The Aesthetics and Politics of the Crowd in American Literature

The Aesthetics and Politics of the Crowd in American Literature

The Aesthetics and Politics of the Crowd in American Literature

The Aesthetics and Politics of the Crowd in American Literature


As a central icon of political and cultural democracy, the crowd occupies a prominent place in the American literary and cultural landscape. Mary Esteve examines a range of writing by Poe, Hawthorne, Du Bois, James, and Stephen Crane to provide a study of crowd representations in American literature from the antebellum era to the early twentieth century. She argues that these writers examined the aesthetic and political meanings of urban crowd scenes.


The seventh section of George Oppen’s poem of Being Numerous (1968) appears as follows:

Obsessed, bewildered

By the shipwreck
Of the singular

We have chosen the meaning
Of being numerous.

The forty-part poem in its entirety can be read as a searching, speculative meditation on this particular section’s concerns: crisis, singularity, choice, meaning, and above all numerosity. This sections syntax of narrative (the complete sentence, the present perfect verb tense), along with its testimonial collectivity (the first-person plural), gestures toward the historically persistent hold of these concerns on modern consciousness. the gesture is justifiable. in American literature, Edgar Allan Poe’s “The Man of the Crowd” is often treated as the locus classicus of this inquiry into what being numerous entails. the story dramatizes one man’s inexplicable attraction to crowds, an existential mystery that is compounded by the narratorprotagonist’s inexplicable fascination with this one man. Oppen’s lines could almost be taken as a latter-day ventriloquism of Poe’s mute character, were it not for the fact that this man appears so obsessed and bewildered as to be incapable of choosing anything at all.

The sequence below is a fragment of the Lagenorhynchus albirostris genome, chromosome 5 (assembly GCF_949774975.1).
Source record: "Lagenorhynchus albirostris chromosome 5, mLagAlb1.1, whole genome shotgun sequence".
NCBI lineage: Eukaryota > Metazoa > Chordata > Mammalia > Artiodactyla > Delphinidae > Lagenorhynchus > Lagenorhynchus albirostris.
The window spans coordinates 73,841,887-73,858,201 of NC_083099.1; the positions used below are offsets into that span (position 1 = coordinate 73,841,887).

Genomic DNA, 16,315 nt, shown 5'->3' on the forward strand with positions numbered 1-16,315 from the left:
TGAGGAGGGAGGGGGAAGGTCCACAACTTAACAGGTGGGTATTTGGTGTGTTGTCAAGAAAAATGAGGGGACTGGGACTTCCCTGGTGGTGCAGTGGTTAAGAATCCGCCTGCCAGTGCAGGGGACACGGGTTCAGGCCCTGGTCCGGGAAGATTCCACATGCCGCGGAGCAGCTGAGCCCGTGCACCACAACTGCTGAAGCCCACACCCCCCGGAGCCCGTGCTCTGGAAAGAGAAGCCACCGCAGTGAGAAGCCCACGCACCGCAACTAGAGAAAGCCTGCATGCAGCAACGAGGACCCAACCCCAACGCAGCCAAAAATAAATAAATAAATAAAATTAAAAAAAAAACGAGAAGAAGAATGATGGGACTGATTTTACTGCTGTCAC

Choosing – or more simply exemplifying – the meaning of being numerous: this book offers a necessarily selective and truncated genealogy of this preoccupation. Its point of entry is the city crowd. Beginning with the antebellum era’s incipient urban consciousness and concluding with what is commonly referred to as the nation’s second great wave of mass immigration, I focus on the period during which Americans came to understand themselves as veritable veterans of numerosity, that is, as inhabiting . . .

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